This report, commissioned by the Ministry of Health, looks at the ages, sex, ethnicity and deprivation level of people admitted to hospital for dental care. Data was obtained primarily from the national data held by the Ministry for the 20-year period between 1990 and 2009.
The report found that:
- the national rate of hospital admissions for dental care has increased nearly four-fold, from 0.76 per 1000 of population in 1990 to 3 per 1000 in 2009
- children under the age of eight had the highest rates of admission
- there was significant regional variation between district health boards (DHBs)
- rates of admission are higher for Māori and Pacific peoples, and those living in areas of the highest deprivation, than for the population in general
- for people aged 18 years and over, 61 percent had an additional condition or co-morbidity
- around 10 percent of dental admissions to hospital are acute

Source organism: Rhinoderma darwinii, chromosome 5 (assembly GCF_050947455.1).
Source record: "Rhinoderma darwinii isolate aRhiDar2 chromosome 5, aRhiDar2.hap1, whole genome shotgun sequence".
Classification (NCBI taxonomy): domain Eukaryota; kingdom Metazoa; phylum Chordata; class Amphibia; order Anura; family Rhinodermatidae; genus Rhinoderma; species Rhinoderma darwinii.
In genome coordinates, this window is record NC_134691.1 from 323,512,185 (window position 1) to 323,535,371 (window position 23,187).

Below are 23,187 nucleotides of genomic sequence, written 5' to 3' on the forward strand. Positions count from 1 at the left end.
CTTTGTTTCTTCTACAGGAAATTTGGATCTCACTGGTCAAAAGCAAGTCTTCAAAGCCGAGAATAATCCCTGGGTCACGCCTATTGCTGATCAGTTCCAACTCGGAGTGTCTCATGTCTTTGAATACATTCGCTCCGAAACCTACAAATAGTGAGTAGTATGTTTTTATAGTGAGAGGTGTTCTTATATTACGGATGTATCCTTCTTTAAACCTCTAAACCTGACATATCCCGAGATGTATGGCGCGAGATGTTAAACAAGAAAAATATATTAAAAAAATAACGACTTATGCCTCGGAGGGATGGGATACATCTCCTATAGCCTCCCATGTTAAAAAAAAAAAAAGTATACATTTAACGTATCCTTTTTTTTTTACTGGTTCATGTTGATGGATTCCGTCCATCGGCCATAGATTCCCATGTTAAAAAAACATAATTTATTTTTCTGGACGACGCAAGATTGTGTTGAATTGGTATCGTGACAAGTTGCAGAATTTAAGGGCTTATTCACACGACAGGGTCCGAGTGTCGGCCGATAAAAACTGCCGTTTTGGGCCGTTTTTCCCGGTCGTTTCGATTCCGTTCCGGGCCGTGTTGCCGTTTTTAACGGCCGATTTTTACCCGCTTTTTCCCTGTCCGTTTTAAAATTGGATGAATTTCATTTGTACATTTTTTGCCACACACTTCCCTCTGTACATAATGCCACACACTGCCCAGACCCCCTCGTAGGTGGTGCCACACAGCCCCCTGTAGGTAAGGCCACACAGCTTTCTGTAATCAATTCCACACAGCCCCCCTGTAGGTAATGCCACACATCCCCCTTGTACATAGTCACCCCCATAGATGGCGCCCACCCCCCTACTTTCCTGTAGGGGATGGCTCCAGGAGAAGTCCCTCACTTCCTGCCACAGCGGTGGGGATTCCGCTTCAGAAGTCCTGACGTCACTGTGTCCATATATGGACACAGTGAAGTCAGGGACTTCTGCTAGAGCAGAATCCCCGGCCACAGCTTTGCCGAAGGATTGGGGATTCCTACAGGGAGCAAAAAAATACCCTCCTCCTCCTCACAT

- the majority of admissions were for dental disease, and the most common treatments were tooth extractions and fillings
- admissions for dental and/or maxillofacial injuries almost trebled between 1990 and 2009
- most dental admissions are now day-stays. Overnight stays reduced from 46 to 12 percent between 1990 and 2005.
These findings are in line with international trends. In New Zealand, factors influencing the increase in hospital dental admissions include:
- safer anaesthetic practices that increase the need for general anaesthetic to be provided in hospitals rather than in private dental practices
- variable use of primary dental care services
- inconsistent access to fluoridated water
- lack of primary prevention activity, ie, twice daily tooth brushing with fluoride toothpaste
- high and increasing levels of disease in some population groups
- increasing numbers of older people keeping their natural teeth and needing complex treatments.
The report provides useful data to help service planners, policy makers and researchers.